- Open Access
- Total Downloads : 15
- Authors : Arbinda Sharma
- Paper ID : IJERTCONV4IS03026
- Volume & Issue : RACEE – 2015 (Volume 4 – Issue 03)
- Published (First Online): 30-07-2018
- ISSN (Online) : 2278-0181
- Publisher Name : IJERT
- License: This work is licensed under a Creative Commons Attribution 4.0 International License
A Study on Ground Water Fluctuation in Bhiwani District of Haryana
Civil Engineering Department
BRCM College of Engineering and Technology BahalÂ127028, Bhiwani, Haryana India
Abstract- Groundwater is the major source fresh water available for various human activities worldwide. In the semiarid region of Indian state of Haryana groundwater is primarily used as a source of water supply for drinking and irrigating the agricultural land. Due to rapid growth of population and the intensive agricultural activity and agriculture based industry dependency on groundwater have increased the by manifold. The majority of the aquifers are suffering from stresses because of over drafting of groundwater beyond their maximum safe yield potential, though some other aquifer are being recharged beyond the rainy season by the irrigation canal. Thus, it is imperative to study the groundwater dynamics of such hydrogeological set up. In the present study, an attempt has been made to explore the groundwater dynamics (seasonal and annual) of the Bhiwani district of Haryana. Ground water level data were collected from 24 observation wells uniformly distributed over the entire district for a period of 2005 to 2013. The monthly rainfall data were also collected for the same period and its effect on groundwater level and fluctuation in groundwater level were explored. Results indicate that different degree of fluctuation spatially and seasonally. No strong and definite relationships were observed between ground water level (fluctuation) and rainfall during the study period. It is expected the study may provide some vital clue for proper management of groundwater resource of the region.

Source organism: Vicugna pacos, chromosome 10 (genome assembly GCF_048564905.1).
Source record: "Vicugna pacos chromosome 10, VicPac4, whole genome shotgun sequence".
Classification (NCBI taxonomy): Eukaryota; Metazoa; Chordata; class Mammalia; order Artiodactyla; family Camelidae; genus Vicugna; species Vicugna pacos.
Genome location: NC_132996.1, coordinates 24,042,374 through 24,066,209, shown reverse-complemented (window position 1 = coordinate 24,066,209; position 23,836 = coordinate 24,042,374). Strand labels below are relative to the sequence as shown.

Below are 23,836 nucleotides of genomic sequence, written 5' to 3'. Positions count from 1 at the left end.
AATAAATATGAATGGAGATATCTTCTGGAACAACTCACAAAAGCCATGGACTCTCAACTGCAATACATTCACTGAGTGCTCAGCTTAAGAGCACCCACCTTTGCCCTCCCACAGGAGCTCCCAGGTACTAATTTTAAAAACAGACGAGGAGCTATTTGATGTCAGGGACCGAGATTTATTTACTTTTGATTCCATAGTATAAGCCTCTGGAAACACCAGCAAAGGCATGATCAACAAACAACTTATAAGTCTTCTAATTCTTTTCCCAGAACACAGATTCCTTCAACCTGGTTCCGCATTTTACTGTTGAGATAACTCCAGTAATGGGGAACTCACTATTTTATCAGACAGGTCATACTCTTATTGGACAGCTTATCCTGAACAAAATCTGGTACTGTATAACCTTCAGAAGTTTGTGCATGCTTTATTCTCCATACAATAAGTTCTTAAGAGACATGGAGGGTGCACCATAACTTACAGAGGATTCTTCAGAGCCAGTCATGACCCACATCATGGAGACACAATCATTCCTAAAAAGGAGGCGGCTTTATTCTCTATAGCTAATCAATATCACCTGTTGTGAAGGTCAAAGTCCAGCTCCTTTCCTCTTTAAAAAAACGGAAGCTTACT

Keywords: Ground water level, monsoon, seasonal variation, rainfall, Bhiwani
Groundwater, the largest source of fresh water, is one of the most important vital resources available on this earth. It is widely distributed and readily available fresh water resource for domestic, agricultural and industrial activities . In general, the availability of groundwater depends on rainfall and recharge conditions which in turn depend on geology, hydrologic parameter, soil properties, recharge & discharge and hydraulic characteristic of aquifer of a particular area .
The uncontrolled and unscientific explorations of grounwater have depleted this finite fresh water resource in both quantity and quality wise. This phenomenon, further, leads to several socioÂeconomic and environmental consequences in the region in the form of crop failure adverse salt balance, sea water intrusion in costal aquifers and subsidence. The declining groundwater level and associated environmental problems are widespread phenomena even in high rainfall areas which experiences water scarcity in summer months . In general the
recharge groundwater resource is directly proportional to amount rainfall though not linearly. However, this problem is highly exaggerated in nature in arid and semi arid regions. Thus, it is imperative to monitor and manage development and usage of groundwater resource of a region .